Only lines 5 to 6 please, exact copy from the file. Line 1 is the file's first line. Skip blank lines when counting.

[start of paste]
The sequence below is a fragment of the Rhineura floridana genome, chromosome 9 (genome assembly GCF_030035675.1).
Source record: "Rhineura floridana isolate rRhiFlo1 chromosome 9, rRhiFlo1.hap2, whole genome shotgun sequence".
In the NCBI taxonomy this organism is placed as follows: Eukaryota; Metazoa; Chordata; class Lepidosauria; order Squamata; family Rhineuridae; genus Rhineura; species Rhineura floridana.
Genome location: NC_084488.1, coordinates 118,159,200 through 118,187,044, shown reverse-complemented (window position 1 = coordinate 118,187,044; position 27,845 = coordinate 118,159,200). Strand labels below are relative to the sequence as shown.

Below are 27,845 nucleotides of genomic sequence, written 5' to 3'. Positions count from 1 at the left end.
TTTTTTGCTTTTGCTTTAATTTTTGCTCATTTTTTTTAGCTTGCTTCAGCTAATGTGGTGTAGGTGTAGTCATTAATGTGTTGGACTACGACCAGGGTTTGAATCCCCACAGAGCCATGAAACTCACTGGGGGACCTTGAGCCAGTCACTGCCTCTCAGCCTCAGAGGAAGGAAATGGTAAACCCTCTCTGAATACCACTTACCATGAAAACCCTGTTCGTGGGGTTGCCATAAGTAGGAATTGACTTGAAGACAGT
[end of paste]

Below are 27,845 nucleotides of genomic sequence, written 5' to 3'. Positions count from 1 at the left end.
TTTTTTGCTTTTGCTTTAATTTTTGCTCATTTTTTTTAGCTTGCTTCAGCTAATGTGGTGTAGGTGTAGTCATTAATGTGTTGGACTACGACCAGGGTTTGAATCCCCACAGAGCCATGAAACTCACTGGGGGACCTTGAGCCAGTCACTGCCTCTCAGCCTCAGAGGAAGGAAATGGTAAACCCTCTCTGAATACCACTTACCATGAAAACCCTGTTCGTGGGGTTGCCATAAGTAGGAATTGACTTGAAGACAGT